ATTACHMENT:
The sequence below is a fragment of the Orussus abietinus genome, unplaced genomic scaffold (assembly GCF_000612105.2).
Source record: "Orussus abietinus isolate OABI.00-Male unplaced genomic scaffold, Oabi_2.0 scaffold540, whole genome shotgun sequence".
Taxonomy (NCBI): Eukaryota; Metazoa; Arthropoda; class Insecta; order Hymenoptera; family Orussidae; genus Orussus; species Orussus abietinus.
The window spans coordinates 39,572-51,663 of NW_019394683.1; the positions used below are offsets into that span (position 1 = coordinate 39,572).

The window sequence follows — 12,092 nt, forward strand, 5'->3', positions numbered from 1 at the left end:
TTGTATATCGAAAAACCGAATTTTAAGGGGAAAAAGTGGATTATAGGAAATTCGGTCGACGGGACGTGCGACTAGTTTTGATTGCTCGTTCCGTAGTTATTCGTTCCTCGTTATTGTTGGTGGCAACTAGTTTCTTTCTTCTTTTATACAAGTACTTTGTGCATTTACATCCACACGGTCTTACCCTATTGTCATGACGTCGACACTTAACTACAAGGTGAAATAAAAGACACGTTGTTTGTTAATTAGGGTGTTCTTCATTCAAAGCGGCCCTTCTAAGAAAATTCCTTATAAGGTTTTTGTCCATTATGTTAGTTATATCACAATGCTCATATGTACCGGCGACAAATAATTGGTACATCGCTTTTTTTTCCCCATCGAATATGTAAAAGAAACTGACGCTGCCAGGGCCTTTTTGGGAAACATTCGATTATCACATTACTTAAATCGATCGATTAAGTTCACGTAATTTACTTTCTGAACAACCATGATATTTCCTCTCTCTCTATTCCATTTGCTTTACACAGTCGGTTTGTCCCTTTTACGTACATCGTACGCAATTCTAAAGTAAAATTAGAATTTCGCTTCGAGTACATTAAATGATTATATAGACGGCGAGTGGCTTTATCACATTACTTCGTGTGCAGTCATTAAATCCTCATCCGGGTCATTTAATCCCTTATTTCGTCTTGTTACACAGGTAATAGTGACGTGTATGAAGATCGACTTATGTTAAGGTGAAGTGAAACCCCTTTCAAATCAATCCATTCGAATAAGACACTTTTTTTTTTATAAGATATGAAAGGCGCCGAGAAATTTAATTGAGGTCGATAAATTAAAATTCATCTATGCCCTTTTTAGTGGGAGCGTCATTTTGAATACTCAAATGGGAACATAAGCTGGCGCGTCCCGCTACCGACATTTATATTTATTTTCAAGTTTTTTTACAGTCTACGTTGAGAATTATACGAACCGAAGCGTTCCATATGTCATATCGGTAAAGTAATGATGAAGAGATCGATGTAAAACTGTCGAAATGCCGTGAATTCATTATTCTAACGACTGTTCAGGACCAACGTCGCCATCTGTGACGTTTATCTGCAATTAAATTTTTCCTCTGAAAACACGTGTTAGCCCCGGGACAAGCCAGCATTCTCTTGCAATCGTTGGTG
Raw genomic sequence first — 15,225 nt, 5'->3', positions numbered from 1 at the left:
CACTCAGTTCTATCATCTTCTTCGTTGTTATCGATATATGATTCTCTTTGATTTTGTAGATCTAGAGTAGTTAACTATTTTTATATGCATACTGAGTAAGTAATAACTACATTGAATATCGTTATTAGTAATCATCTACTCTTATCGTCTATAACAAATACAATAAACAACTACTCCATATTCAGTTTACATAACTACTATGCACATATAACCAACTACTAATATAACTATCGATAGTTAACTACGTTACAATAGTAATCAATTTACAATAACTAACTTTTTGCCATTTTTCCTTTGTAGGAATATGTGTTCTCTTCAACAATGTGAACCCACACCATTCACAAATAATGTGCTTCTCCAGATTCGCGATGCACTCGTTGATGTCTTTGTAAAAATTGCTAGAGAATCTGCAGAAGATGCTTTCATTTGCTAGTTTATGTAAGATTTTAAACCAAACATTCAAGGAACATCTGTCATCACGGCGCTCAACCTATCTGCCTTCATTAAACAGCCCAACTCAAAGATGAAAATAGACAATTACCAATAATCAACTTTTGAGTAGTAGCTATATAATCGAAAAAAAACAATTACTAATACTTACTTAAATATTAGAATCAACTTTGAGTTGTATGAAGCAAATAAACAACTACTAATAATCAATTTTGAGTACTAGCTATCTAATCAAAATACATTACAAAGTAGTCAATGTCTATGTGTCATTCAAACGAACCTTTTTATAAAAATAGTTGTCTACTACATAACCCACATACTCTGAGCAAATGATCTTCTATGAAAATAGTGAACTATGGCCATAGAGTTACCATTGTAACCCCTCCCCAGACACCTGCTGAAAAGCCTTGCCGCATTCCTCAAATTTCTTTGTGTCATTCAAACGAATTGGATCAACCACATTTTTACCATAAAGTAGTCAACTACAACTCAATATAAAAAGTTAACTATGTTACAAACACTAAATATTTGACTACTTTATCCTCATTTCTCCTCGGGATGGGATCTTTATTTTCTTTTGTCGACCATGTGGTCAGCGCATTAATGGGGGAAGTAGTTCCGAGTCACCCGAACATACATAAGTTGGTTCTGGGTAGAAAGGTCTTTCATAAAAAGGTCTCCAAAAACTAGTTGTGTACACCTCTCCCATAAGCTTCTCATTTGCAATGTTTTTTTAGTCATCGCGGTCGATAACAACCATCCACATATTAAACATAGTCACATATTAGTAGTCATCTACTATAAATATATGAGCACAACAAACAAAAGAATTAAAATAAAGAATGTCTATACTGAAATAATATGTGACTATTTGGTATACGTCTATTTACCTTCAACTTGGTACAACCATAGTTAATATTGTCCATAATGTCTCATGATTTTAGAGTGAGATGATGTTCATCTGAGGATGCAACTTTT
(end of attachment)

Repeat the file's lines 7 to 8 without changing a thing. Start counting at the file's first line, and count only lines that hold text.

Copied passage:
Raw genomic sequence first — 15,225 nt, 5'->3', positions numbered from 1 at the left:
CACTCAGTTCTATCATCTTCTTCGTTGTTATCGATATATGATTCTCTTTGATTTTGTAGATCTAGAGTAGTTAACTATTTTTATATGCATACTGAGTAAGTAATAACTACATTGAATATCGTTATTAGTAATCATCTACTCTTATCGTCTATAACAAATACAATAAACAACTACTCCATATTCAGTTTACATAACTACTATGCACATATAACCAACTACTAATATAACTATCGATAGTTAACTACGTTACAATAGTAATCAATTTACAATAACTAACTTTTTGCCATTTTTCCTTTGTAGGAATATGTGTTCTCTTCAACAATGTGAACCCACACCATTCACAAATAATGTGCTTCTCCAGATTCGCGATGCACTCGTTGATGTCTTTGTAAAAATTGCTAGAGAATCTGCAGAAGATGCTTTCATTTGCTAGTTTATGTAAGATTTTAAACCAAACATTCAAGGAACATCTGTCATCACGGCGCTCAACCTATCTGCCTTCATTAAACAGCCCAACTCAAAGATGAAAATAGACAATTACCAATAATCAACTTTTGAGTAGTAGCTATATAATCGAAAAAAAACAATTACTAATACTTACTTAAATATTAGAATCAACTTTGAGTTGTATGAAGCAAATAAACAACTACTAATAATCAATTTTGAGTACTAGCTATCTAATCAAAATACATTACAAAGTAGTCAATGTCTATGTGTCATTCAAACGAACCTTTTTATAAAAATAGTTGTCTACTACATAACCCACATACTCTGAGCAAATGATCTTCTATGAAAATAGTGAACTATGGCCATAGAGTTACCATTGTAACCCCTCCCCAGACACCTGCTGAAAAGCCTTGCCGCATTCCTCAAATTTCTTTGTGTCATTCAAACGAATTGGATCAACCACATTTTTACCATAAAGTAGTCAACTACAACTCAATATAAAAAGTTAACTATGTTACAAACACTAAATATTTGACTACTTTATCCTCATTTCTCCTCGGGATGGGATCTTTATTTTCTTTTGTCGACCATGTGGTCAGCGCATTAATGGGGGAAGTAGTTCCGAGTCACCCGAACATACATAAGTTGGTTCTGGGTAGAAAGGTCTTTCATAAAAAGGTCTCCAAAAACTAGTTGTGTACACCTCTCCCATAAGCTTCTCATTTGCAATGTTTTTTTAGTCATCGCGGTCGATAACAACCATCCACATATTAAACATAGTCACATATTAGTAGTCATCTACTATAAATATATGAGCACAACAAACAAAAGAATTAAAATAAAGAATGTCTATACTGAAATAATATGTGACTATTTGGTATACGTCTATTTACCTTCAACTTGGTACAACCATAGTTAATATTGTCCATAATGTCTCATGATTTTAGAGTGAGATGATGTTCATCTGAGGATGCAACTTTT